Emad was filming at the same time. In the first years he was filming I don't think he had watched a documentary before seeing other filmmakers come in and make films about the nonviolent movement. There was one film, Bil'in My Love, that was released in 2006. The director, an Israeli named Shai Carmeli-Pollak, was working a lot with Emad, and he gave him an idea that he should make a film one day.
We knew each other because everybody knew Emad. He had been filming for years. He filmed as an activist, and he posted his videos on YouTube and gave his footage to a lawyer to use as proof and as a way to protect the people, and then later on he started to give this footage to news agencies and channels and that way he started to work with Reuters as a freelance cameraman. But I think later on he got this idea to make a film and he started focusing on Adeed [a friend of Emad].
The problem was that Shai had covered this story with Bil'in My Love, which was an international success. When Emad called me in 2009 it was through an organization called Greenhouse, a fund film development project. With a friend of ours, Emad applied to Greenhouse to help him shape the film. In 2009 [Emad's friend] Phil died, and the idea was to create a film around Adeed and Phil and use some footage that he had of Phil. It was supposed to commemorate him, but it didn't really work out because the submission was very ideological and the producer left the project. Emad needed someone to work with, so, with Greenhouse, he gave my name. They called me trying to convince me to join the project. And I didn't want to because, first of all, most of the film would be Emad's footage, and without knowing it I imagined that he would have a lot of demonstrations, a lot of direct action and it would be his version of Bil'in My Love—kind of an activist film., which was not interesting for me.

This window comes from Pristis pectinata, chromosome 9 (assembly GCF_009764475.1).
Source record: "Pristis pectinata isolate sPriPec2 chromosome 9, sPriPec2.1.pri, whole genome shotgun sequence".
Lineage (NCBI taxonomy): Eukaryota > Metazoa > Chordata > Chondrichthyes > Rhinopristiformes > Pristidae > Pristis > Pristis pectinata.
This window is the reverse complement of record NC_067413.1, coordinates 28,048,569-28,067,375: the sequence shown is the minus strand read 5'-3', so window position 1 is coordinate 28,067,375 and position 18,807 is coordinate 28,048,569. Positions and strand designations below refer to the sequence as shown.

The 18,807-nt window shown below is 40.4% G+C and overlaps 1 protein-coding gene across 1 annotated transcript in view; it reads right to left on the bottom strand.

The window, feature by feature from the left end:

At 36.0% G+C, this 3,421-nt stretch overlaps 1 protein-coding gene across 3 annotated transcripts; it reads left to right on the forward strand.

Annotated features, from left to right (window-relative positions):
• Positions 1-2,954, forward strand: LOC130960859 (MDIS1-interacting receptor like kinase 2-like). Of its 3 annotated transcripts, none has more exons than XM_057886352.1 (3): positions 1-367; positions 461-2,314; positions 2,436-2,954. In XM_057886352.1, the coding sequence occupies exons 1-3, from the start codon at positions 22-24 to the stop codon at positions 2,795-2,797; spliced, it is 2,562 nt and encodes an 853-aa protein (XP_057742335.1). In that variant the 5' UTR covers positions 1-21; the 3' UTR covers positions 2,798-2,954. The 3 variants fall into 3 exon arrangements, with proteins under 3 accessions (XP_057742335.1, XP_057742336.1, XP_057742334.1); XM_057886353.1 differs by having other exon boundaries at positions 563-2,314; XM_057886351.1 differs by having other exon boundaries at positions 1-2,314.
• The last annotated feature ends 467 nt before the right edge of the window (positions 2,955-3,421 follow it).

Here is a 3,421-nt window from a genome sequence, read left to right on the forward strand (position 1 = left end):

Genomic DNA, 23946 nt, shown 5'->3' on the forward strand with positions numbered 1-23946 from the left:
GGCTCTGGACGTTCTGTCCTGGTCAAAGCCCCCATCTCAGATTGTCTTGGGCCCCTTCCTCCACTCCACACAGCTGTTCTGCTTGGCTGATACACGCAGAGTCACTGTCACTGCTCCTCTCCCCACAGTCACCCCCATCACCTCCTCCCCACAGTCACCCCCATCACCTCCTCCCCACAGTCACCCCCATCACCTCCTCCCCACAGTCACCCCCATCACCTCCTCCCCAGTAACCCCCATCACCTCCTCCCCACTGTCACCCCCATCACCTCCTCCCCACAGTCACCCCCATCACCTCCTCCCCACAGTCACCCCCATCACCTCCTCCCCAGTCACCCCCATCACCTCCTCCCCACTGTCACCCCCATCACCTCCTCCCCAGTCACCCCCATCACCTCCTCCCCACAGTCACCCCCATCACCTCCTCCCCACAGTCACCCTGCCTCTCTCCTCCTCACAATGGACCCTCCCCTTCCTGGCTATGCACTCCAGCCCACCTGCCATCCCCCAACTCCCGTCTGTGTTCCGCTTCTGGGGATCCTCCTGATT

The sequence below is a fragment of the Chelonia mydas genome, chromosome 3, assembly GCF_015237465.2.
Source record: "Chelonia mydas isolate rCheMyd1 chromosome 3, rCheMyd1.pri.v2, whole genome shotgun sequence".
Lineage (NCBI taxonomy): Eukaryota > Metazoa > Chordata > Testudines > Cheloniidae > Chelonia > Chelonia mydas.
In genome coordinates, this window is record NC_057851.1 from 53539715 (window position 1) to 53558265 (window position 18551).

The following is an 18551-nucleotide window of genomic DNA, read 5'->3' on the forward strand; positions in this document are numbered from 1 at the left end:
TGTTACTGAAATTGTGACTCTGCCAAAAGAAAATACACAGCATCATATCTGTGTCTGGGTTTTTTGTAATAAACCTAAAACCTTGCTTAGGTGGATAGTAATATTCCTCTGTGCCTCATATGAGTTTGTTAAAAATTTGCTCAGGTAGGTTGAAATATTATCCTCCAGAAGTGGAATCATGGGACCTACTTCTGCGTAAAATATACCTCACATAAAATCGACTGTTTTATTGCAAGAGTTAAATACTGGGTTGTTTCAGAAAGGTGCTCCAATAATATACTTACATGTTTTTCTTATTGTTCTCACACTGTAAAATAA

Second, I didn't see why I should be aboard because I'm not a producer. I'm a filmmaker and a writer. I didn't think there was a space for me there.
Third, it's very difficult to create a film together with a Palestinian. It's not just because of how we both will be judged, but I will always be in a difficult position because I will always be on the Israeli side. My role will never be understood. Being a Palestinian is a very comfortable position in some cases. Of course it's his footage and obviously it will be a very difficult personal decision, and we'll be judged by our people around us. He will be judged for choosing to work with me and I'll be judged for choosing to work with him, so it's a very difficult issue.
But I told myself, Maybe...I knew everything that Emad had done in his life. I knew he had had an accident, I knew he had been arrested, I knew that he had lost cameras. I told myself, If you're able to tell a story from his personal perspective, he will be the center of the film, you'll use him as a character and you'll create a voiceover for him, it'll be a nice opportunity—important politically because I'll be empowering his voice, which personally again it'll be a difficult thing to do, but politically it will be meaningful. I'll be there to encourage his voice and not put my voice in it—create something balanced— which is something I wasn't sure politically was the right thing to do, but to be able to see the intimacy of life through his eyes would be something that might be very emotional, very strong.
So when I went to meet him for the first time, to see his footage, my idea was to see how can we link all these events that had happened within his own personal life. I know that Adeed and Phil were his friends, and I knew of the stories of his brothers which were important in the movement, but I didn't know anything else.